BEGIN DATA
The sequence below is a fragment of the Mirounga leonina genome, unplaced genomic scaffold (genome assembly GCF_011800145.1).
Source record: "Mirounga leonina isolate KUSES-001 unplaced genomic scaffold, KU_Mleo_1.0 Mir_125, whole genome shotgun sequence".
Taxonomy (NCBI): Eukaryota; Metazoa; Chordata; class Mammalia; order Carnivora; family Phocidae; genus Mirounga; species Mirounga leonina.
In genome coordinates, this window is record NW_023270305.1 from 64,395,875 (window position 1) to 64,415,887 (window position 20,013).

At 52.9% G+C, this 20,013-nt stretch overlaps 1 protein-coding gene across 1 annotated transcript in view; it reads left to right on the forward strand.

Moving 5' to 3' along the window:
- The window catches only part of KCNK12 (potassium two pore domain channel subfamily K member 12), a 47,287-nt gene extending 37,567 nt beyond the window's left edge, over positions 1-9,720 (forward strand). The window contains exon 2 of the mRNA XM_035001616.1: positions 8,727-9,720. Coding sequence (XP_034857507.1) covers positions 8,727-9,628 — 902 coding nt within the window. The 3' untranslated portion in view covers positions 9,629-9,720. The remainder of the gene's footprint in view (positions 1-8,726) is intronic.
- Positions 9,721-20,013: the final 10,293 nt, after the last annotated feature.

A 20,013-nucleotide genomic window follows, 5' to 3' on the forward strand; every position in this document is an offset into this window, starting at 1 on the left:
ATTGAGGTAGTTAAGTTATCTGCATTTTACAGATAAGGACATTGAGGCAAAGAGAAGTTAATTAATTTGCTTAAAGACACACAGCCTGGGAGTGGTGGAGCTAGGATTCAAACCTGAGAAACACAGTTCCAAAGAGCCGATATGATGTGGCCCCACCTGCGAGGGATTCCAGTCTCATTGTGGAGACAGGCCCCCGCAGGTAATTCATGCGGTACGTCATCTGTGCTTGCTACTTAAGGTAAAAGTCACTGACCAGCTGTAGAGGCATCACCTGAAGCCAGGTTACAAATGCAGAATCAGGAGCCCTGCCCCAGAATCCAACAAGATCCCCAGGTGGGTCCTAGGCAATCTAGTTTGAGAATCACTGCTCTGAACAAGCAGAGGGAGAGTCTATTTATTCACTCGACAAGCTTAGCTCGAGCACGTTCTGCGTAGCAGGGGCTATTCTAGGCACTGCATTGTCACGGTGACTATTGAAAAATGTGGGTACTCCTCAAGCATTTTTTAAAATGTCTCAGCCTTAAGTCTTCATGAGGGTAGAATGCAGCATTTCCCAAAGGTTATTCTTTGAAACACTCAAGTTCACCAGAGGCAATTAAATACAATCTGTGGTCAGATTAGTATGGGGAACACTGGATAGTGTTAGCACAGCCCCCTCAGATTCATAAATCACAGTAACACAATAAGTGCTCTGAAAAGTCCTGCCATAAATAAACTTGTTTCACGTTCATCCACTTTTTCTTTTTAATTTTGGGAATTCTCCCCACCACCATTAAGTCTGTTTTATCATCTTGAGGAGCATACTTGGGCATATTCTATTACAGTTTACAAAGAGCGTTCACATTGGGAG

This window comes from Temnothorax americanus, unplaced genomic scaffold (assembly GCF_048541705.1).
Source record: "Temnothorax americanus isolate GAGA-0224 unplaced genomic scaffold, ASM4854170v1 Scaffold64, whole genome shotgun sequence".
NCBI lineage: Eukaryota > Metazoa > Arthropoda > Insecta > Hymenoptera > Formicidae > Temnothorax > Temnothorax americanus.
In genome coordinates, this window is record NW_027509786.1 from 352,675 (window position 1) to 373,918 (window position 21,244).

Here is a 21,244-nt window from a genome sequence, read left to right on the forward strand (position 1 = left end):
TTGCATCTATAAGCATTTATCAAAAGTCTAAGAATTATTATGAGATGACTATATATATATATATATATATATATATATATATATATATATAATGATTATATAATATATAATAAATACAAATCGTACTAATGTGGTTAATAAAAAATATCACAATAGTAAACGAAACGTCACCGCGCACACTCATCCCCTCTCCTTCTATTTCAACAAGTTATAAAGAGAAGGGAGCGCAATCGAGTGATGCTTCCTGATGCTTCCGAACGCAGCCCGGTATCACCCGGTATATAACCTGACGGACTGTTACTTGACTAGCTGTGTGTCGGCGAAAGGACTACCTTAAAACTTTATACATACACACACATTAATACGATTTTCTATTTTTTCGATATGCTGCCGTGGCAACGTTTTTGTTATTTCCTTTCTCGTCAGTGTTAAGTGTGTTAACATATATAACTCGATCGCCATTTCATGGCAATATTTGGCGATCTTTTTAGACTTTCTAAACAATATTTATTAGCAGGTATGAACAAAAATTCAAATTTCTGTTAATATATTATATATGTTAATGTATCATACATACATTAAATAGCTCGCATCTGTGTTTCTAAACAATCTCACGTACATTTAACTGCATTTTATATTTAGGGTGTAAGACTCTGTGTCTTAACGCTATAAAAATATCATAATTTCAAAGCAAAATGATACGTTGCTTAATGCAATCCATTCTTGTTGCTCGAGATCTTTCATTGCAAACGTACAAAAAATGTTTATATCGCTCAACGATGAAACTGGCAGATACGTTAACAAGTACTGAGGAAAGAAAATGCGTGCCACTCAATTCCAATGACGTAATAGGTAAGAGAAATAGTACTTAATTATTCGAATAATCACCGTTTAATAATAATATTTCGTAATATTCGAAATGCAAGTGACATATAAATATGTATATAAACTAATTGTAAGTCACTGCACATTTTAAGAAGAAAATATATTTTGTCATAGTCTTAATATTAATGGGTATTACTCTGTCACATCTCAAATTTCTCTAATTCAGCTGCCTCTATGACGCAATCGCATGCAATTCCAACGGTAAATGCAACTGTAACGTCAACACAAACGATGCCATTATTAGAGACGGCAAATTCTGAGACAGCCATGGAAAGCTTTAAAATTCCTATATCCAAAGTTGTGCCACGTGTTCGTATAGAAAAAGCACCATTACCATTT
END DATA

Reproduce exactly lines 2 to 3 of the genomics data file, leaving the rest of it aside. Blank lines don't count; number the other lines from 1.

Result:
Source record: "Mirounga leonina isolate KUSES-001 unplaced genomic scaffold, KU_Mleo_1.0 Mir_125, whole genome shotgun sequence".
Taxonomy (NCBI): Eukaryota; Metazoa; Chordata; class Mammalia; order Carnivora; family Phocidae; genus Mirounga; species Mirounga leonina.